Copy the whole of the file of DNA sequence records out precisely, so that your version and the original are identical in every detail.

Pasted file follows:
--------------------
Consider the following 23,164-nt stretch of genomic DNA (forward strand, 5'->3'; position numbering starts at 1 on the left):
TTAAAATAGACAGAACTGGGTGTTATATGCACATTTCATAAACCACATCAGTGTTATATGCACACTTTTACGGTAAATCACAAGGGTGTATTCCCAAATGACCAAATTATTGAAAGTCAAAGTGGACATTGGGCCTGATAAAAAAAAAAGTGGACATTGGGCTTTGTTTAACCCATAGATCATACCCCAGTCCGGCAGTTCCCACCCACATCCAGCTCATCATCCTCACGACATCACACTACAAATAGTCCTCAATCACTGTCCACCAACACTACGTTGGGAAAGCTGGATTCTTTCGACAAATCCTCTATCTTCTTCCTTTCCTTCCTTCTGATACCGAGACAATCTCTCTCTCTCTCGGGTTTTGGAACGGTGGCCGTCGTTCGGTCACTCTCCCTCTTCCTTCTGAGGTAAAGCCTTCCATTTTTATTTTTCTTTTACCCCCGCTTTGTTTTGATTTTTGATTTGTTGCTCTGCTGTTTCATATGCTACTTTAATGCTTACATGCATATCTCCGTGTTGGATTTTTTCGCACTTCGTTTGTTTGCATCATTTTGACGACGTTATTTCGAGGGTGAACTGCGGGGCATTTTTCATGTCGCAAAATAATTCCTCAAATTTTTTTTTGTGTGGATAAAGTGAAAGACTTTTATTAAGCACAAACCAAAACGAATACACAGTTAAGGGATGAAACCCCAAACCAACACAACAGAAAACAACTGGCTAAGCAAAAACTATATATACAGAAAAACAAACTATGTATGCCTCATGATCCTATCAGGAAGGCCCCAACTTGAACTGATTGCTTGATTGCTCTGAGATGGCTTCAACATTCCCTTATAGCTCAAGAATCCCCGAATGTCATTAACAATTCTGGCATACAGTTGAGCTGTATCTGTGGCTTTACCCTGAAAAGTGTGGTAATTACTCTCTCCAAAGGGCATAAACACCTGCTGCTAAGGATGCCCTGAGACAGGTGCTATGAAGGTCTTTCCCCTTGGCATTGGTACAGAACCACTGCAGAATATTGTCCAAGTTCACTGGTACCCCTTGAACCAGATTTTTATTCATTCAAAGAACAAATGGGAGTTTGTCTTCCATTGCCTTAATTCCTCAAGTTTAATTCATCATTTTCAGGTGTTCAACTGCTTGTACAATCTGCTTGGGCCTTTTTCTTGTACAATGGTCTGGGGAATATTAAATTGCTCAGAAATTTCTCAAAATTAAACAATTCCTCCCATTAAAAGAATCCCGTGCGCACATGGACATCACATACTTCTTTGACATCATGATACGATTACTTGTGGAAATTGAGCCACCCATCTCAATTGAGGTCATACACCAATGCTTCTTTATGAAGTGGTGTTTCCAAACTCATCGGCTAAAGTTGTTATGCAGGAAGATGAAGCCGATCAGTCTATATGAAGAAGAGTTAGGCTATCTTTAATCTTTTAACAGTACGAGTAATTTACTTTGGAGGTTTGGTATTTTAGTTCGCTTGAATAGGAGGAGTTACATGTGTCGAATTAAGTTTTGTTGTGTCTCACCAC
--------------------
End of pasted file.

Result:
Consider the following 23,164-nt stretch of genomic DNA (forward strand, 5'->3'; position numbering starts at 1 on the left):
TTAAAATAGACAGAACTGGGTGTTATATGCACATTTCATAAACCACATCAGTGTTATATGCACACTTTTACGGTAAATCACAAGGGTGTATTCCCAAATGACCAAATTATTGAAAGTCAAAGTGGACATTGGGCCTGATAAAAAAAAAAGTGGACATTGGGCTTTGTTTAACCCATAGATCATACCCCAGTCCGGCAGTTCCCACCCACATCCAGCTCATCATCCTCACGACATCACACTACAAATAGTCCTCAATCACTGTCCACCAACACTACGTTGGGAAAGCTGGATTCTTTCGACAAATCCTCTATCTTCTTCCTTTCCTTCCTTCTGATACCGAGACAATCTCTCTCTCTCTCGGGTTTTGGAACGGTGGCCGTCGTTCGGTCACTCTCCCTCTTCCTTCTGAGGTAAAGCCTTCCATTTTTATTTTTCTTTTACCCCCGCTTTGTTTTGATTTTTGATTTGTTGCTCTGCTGTTTCATATGCTACTTTAATGCTTACATGCATATCTCCGTGTTGGATTTTTTCGCACTTCGTTTGTTTGCATCATTTTGACGACGTTATTTCGAGGGTGAACTGCGGGGCATTTTTCATGTCGCAAAATAATTCCTCAAATTTTTTTTTGTGTGGATAAAGTGAAAGACTTTTATTAAGCACAAACCAAAACGAATACACAGTTAAGGGATGAAACCCCAAACCAACACAACAGAAAACAACTGGCTAAGCAAAAACTATATATACAGAAAAACAAACTATGTATGCCTCATGATCCTATCAGGAAGGCCCCAACTTGAACTGATTGCTTGATTGCTCTGAGATGGCTTCAACATTCCCTTATAGCTCAAGAATCCCCGAATGTCATTAACAATTCTGGCATACAGTTGAGCTGTATCTGTGGCTTTACCCTGAAAAGTGTGGTAATTACTCTCTCCAAAGGGCATAAACACCTGCTGCTAAGGATGCCCTGAGACAGGTGCTATGAAGGTCTTTCCCCTTGGCATTGGTACAGAACCACTGCAGAATATTGTCCAAGTTCACTGGTACCCCTTGAACCAGATTTTTATTCATTCAAAGAACAAATGGGAGTTTGTCTTCCATTGCCTTAATTCCTCAAGTTTAATTCATCATTTTCAGGTGTTCAACTGCTTGTACAATCTGCTTGGGCCTTTTTCTTGTACAATGGTCTGGGGAATATTAAATTGCTCAGAAATTTCTCAAAATTAAACAATTCCTCCCATTAAAAGAATCCCGTGCGCACATGGACATCACATACTTCTTTGACATCATGATACGATTACTTGTGGAAATTGAGCCACCCATCTCAATTGAGGTCATACACCAATGCTTCTTTATGAAGTGGTGTTTCCAAACTCATCGGCTAAAGTTGTTATGCAGGAAGATGAAGCCGATCAGTCTATATGAAGAAGAGTTAGGCTATCTTTAATCTTTTAACAGTACGAGTAATTTACTTTGGAGGTTTGGTATTTTAGTTCGCTTGAATAGGAGGAGTTACATGTGTCGAATTAAGTTTTGTTGTGTCTCACCAC